Alysia Montano is less than six weeks away from having a baby. She also just ran a 2:32 800 meters, a time, most American high school girls could not run at their highest levels of fitness. Here is David Monti’s story on her race.
34 WEEKS PREGNANT, MONTANO COMPETES AT USA CHAMPIONSHIPS
By David Monti, @d9monti
(c) 2014 Race Results Weekly, all rights reserved, used with permission
SACRAMENTO (26-Jun) — Alysia Montano’s streak of USA 800m titles was snapped today at four, but the 28 year-old from Canyon Country, Calif., couldn’t be happier. In fact, she got a standing ovation from the small afternoon crowd gathered here at Hornet Stadium at Sacramento State University after she crossed the finish line of her preliminary dead last in 2:32.13.
“More than anything I wanted to be here, and feeling that fire, to be on the track and to race,” said the five-time national champion who is 34 weeks pregnant. “What a better avenue than to do it at USA Nationals. I have a qualifying time as USA champion; I feel like I deserve to be here.”
Montano got the idea to compete here about a month ago, but decided not to reveal her plans because she was wary of what people might think or say. Indeed, this reporter thought there was a mistake when he saw her name on the start list.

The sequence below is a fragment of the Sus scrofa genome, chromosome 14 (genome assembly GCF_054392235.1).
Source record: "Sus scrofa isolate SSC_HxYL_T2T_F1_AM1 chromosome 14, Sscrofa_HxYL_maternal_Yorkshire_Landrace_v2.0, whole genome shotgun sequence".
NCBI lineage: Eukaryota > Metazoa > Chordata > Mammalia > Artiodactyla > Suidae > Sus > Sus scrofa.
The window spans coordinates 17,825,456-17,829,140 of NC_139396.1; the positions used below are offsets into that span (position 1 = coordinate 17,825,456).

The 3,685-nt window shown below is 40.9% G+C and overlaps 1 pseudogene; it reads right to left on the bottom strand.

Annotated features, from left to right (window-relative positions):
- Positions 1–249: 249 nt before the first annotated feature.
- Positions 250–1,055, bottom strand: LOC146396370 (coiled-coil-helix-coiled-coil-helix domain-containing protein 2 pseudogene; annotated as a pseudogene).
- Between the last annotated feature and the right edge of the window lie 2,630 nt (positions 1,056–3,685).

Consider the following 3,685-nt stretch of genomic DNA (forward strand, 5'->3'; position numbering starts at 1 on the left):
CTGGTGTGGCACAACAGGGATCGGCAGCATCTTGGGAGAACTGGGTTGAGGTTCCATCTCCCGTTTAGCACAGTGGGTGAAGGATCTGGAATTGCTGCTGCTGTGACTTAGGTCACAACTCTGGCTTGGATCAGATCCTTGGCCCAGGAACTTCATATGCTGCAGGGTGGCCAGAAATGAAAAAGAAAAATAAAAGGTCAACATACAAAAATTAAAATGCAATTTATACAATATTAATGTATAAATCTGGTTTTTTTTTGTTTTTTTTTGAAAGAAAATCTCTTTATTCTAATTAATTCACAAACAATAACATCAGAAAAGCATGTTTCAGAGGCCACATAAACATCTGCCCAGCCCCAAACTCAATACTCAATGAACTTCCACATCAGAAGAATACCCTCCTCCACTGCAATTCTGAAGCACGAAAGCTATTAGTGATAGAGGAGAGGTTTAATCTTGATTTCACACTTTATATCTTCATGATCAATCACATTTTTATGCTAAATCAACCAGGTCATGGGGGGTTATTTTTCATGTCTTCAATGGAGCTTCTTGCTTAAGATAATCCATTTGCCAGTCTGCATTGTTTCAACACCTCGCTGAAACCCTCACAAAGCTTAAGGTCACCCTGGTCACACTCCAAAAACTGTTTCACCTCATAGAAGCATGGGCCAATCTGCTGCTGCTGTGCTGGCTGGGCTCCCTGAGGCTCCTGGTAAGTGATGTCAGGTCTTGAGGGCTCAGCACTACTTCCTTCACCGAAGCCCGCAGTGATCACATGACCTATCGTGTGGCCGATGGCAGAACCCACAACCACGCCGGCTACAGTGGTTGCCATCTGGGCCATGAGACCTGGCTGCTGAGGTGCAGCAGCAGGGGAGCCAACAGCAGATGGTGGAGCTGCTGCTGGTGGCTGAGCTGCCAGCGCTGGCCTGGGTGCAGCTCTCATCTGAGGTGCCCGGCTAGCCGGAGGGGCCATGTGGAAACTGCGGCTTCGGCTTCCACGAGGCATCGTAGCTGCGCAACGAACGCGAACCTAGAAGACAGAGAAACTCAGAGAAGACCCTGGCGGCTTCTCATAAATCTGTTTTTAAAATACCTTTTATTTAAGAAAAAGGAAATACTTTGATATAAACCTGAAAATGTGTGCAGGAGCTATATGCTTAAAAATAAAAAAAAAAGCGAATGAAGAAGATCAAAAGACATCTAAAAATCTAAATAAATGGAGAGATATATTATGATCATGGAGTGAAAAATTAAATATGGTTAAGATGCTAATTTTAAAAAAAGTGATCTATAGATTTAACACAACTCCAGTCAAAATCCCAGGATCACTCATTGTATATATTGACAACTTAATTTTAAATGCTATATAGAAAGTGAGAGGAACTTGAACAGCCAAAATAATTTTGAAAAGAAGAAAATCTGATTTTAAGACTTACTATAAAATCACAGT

“I didn’t want to be judged, and have any ill things said about me,” she told reporters after her race, a yellow flower in her hair. “I just wanted to do what my heart and my desire wanted to do.”
The decision to enter the meet was made carefully, she said. She had run throughout her pregnancy and was feeling good, but she needed to consult her medical team just to be sure. She was surprised with how positive they were.
“My midwives and doctors were so encouraging,” she said. “You are a professional runner. Your threshold, you lactate levels are going to be completely different than anybody else’s. That took away any fear of what outside world might think of a pregnant woman running, or exercising in general.”
Wearing a pink Asics singlet stretched tight over bulging belly, Montano was impressed with how warmly she was received by the crowd.
“You know, I just felt so supported and that was part of it, for me not saying anything about running,” she said. She continued: “To see that crowd behind me, and to see how big of a track community and supporters we have as individuals and recognizing that we are people. I mean, seriously, I feel kind of choked up about it because it’s so encouraging and has me really, really fired up to come back here.”
When asked if she thought she could run under two minutes and thirty seconds she replied: “I was definitely, like OK, I think I can run a pretty decent time. I didn’t put a time on it. I didn’t want to get lapped.”